Tight Control with Your Diabetes

Tight control is critical for some diabetics. In type 1 diabetes, sometimes the blood sugars for whatever reason, have a terrible time coming down. The only way to achieve greater results and avoid complications, is to work with your doctor to establish a regime of frequent insulin injections and timing with meals.

Sometimes type 2 diabetics have trouble establishing any good levels in their blood sugars using just oral medications like myself. It is also in this case, that you and your doctor may agree to set up a tight control daily regime.

An aggressive insulin plan isn't easy to follow. You must be very conscientious on a daily basis. This means keeping your blood sugars like those of non-diabetic persons. Insulin therapy that is intensive, is also not only going to require maybe a multiple number of injections, but also timed meals and snacks, and most of all monitoring very frequently up to maybe 8-10 times a day. The monitoring will need to be done before eating each meal, and then again 2 hours probably after meals. You'll also need to check your blood sugar again before and after exercising. Exercising may carry the risk of hypoglycemia, and therefore, tracking when you are on mulitple insulins and shots, this is VERY important! When exercising, always carry glucose tablets with you to avoid any serious reactions from going too low.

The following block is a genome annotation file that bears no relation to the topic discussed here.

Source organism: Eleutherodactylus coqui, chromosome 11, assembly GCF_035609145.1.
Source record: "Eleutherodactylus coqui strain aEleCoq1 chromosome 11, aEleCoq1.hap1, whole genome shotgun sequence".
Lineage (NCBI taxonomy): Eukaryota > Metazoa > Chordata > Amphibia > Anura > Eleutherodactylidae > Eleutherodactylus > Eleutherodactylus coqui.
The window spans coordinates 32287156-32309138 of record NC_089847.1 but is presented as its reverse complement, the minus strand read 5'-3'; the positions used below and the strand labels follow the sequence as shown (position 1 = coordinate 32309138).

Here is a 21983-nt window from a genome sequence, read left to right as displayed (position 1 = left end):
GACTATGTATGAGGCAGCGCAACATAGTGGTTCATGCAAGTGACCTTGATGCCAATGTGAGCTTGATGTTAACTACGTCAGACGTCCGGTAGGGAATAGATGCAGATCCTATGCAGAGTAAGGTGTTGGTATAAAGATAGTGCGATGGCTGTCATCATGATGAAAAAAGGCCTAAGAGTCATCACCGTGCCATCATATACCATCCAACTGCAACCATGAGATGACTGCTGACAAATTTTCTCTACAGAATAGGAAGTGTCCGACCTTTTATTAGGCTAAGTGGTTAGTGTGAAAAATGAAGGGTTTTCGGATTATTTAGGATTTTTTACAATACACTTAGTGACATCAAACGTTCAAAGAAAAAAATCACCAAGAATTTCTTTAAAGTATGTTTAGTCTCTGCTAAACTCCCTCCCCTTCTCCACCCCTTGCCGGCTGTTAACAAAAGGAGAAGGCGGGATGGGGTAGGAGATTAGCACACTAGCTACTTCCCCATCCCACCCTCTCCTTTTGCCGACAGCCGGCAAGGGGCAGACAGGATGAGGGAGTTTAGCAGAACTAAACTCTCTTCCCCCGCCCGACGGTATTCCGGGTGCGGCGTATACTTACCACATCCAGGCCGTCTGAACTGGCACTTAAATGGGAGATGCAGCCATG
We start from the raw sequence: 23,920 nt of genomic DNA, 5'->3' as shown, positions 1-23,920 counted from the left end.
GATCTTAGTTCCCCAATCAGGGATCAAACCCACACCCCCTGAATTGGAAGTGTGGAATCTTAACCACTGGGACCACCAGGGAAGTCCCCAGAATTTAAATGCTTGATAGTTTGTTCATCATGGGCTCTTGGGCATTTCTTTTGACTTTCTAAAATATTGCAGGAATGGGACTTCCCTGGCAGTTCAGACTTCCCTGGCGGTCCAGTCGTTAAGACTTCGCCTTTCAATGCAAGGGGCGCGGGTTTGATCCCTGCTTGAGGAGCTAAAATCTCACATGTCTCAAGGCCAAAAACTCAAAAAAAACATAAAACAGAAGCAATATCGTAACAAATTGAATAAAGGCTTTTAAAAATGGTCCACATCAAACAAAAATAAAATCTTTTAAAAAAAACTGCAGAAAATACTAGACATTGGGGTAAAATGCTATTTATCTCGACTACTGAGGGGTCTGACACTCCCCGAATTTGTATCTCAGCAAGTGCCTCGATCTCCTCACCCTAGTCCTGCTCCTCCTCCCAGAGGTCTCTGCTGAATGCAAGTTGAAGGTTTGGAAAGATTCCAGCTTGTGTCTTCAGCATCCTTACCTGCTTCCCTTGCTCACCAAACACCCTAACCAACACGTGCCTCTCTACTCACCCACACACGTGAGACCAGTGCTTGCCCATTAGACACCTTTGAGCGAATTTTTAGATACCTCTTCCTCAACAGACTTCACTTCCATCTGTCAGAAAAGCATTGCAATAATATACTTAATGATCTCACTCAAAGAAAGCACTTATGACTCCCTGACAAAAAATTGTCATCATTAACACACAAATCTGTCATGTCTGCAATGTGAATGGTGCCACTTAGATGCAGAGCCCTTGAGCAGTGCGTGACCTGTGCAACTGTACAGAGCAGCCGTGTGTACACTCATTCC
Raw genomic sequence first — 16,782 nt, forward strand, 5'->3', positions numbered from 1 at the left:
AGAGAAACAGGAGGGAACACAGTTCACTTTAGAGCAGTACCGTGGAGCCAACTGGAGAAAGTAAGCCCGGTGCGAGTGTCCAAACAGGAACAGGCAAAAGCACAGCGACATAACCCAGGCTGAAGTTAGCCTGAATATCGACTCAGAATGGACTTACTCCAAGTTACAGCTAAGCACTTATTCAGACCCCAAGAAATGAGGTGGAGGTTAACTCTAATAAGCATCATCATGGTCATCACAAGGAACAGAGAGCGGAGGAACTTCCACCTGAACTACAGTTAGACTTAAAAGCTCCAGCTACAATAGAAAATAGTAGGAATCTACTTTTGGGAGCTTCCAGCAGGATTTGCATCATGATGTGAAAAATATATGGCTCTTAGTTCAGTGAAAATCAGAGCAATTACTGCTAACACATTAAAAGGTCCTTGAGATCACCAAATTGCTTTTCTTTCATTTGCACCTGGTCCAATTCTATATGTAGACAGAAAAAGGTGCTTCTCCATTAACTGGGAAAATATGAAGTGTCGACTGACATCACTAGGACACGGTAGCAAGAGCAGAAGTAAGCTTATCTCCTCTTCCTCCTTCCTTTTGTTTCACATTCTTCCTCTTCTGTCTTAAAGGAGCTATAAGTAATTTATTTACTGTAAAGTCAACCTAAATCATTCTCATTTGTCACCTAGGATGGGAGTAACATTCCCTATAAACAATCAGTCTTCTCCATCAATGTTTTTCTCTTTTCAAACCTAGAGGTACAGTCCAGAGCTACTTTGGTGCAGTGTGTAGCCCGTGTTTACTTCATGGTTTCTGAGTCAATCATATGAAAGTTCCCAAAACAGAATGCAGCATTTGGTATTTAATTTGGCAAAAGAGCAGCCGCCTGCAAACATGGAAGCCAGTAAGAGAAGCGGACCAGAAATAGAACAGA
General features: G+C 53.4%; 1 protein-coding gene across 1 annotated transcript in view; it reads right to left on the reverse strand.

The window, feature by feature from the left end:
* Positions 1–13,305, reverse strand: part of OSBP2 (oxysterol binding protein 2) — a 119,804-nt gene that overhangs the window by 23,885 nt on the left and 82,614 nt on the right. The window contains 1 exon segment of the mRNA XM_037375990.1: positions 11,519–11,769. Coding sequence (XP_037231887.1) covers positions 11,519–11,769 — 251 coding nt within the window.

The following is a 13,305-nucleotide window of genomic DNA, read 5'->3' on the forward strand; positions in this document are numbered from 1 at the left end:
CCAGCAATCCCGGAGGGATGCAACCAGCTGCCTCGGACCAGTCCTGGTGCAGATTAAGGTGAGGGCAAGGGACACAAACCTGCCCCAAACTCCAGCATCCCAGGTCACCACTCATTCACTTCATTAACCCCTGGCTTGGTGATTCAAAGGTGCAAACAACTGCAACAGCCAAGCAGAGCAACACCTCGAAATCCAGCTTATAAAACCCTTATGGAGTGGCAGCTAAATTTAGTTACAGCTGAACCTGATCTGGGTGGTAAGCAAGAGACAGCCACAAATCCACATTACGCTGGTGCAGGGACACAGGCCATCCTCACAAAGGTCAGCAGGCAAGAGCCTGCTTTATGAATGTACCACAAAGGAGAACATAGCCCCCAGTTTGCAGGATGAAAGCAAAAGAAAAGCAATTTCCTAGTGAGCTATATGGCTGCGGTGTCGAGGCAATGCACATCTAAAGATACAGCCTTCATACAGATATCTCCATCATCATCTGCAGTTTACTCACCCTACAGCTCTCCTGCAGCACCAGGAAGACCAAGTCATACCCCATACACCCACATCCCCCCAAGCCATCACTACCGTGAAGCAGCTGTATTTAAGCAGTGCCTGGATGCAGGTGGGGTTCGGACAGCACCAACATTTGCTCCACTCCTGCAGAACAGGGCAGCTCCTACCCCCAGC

Another important item when on an intense diabetes care regime is making sure to get your meals on time. Also, what you eat, as I've discussed has a bearing on what your blood sugar outcomes are going to be. You need to also track and write down your blood sugar, and record results on your computer. Accu-chek has software, Accu-chek Compass, that will read most Accu-chek meters. Seeing your trends will help you and your healthcare team to make decisions. You should track your sugars anyhow whether or not you are on an intensive diabetes plan. It all counts and will benefit you later.

Insulin is noted to cause weight gain, and especially when you are on intensive care plans. This is due to the sugars in your blood that enter your cells instead of being put out through urine. Your body will put the glucose your cells don't use for energy turning them into fat. This in turn leads to the gaining of weight. So you'll need to be extra careful with what you choose to put in your mouth.

So do you need tight control with intensive insulin therapy or not? Well, if your A1C is always out of control, (8 or above on a consistent basis), or you can't ever get below the 200 or more mark, you may need this type of diabetes therapy. But if you struggle with a lot of lows in your blood sugar trends, it may be a very negative thing for you. For children, the elderly, or those that have some blood vessel diseases, this type of control may not be safe.

For some people though, tight control is very beneficial and decreases chances of diabetic complications later on. It can lower chances of kidney disease, eye disease, and help nerve damage by at least 60%.

Ultimately though, it is up to you and your doctor.